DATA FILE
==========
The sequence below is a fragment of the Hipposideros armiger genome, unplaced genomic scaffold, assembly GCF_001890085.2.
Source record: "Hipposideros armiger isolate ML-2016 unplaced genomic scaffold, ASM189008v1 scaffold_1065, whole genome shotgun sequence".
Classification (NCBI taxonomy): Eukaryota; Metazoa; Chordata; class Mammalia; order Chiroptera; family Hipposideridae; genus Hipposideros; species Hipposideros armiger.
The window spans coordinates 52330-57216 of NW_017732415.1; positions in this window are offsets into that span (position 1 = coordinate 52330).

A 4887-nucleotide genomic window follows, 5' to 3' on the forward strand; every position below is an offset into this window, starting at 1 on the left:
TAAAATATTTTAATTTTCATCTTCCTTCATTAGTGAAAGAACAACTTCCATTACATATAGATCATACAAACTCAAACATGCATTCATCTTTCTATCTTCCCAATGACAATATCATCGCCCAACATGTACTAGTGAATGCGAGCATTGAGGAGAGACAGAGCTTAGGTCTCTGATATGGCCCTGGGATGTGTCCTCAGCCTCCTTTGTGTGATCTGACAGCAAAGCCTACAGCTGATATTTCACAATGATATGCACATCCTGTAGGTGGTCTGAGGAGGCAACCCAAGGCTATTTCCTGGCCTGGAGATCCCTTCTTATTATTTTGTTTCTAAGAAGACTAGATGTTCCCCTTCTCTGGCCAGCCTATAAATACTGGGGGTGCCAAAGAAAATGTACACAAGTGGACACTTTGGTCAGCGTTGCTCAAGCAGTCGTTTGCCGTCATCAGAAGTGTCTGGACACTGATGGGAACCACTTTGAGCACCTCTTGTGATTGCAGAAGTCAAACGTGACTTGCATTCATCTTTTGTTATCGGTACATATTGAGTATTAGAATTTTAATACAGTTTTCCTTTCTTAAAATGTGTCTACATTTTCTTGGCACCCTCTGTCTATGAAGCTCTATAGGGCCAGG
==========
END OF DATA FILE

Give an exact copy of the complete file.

The sequence below is a fragment of the Hipposideros armiger genome, unplaced genomic scaffold, assembly GCF_001890085.2.
Source record: "Hipposideros armiger isolate ML-2016 unplaced genomic scaffold, ASM189008v1 scaffold_1065, whole genome shotgun sequence".
Classification (NCBI taxonomy): Eukaryota; Metazoa; Chordata; class Mammalia; order Chiroptera; family Hipposideridae; genus Hipposideros; species Hipposideros armiger.
The window spans coordinates 52330-57216 of NW_017732415.1; positions in this window are offsets into that span (position 1 = coordinate 52330).

A 4887-nucleotide genomic window follows, 5' to 3' on the forward strand; every position below is an offset into this window, starting at 1 on the left:
TAAAATATTTTAATTTTCATCTTCCTTCATTAGTGAAAGAACAACTTCCATTACATATAGATCATACAAACTCAAACATGCATTCATCTTTCTATCTTCCCAATGACAATATCATCGCCCAACATGTACTAGTGAATGCGAGCATTGAGGAGAGACAGAGCTTAGGTCTCTGATATGGCCCTGGGATGTGTCCTCAGCCTCCTTTGTGTGATCTGACAGCAAAGCCTACAGCTGATATTTCACAATGATATGCACATCCTGTAGGTGGTCTGAGGAGGCAACCCAAGGCTATTTCCTGGCCTGGAGATCCCTTCTTATTATTTTGTTTCTAAGAAGACTAGATGTTCCCCTTCTCTGGCCAGCCTATAAATACTGGGGGTGCCAAAGAAAATGTACACAAGTGGACACTTTGGTCAGCGTTGCTCAAGCAGTCGTTTGCCGTCATCAGAAGTGTCTGGACACTGATGGGAACCACTTTGAGCACCTCTTGTGATTGCAGAAGTCAAACGTGACTTGCATTCATCTTTTGTTATCGGTACATATTGAGTATTAGAATTTTAATACAGTTTTCCTTTCTTAAAATGTGTCTACATTTTCTTGGCACCCTCTGTCTATGAAGCTCTATAGGGCCAGG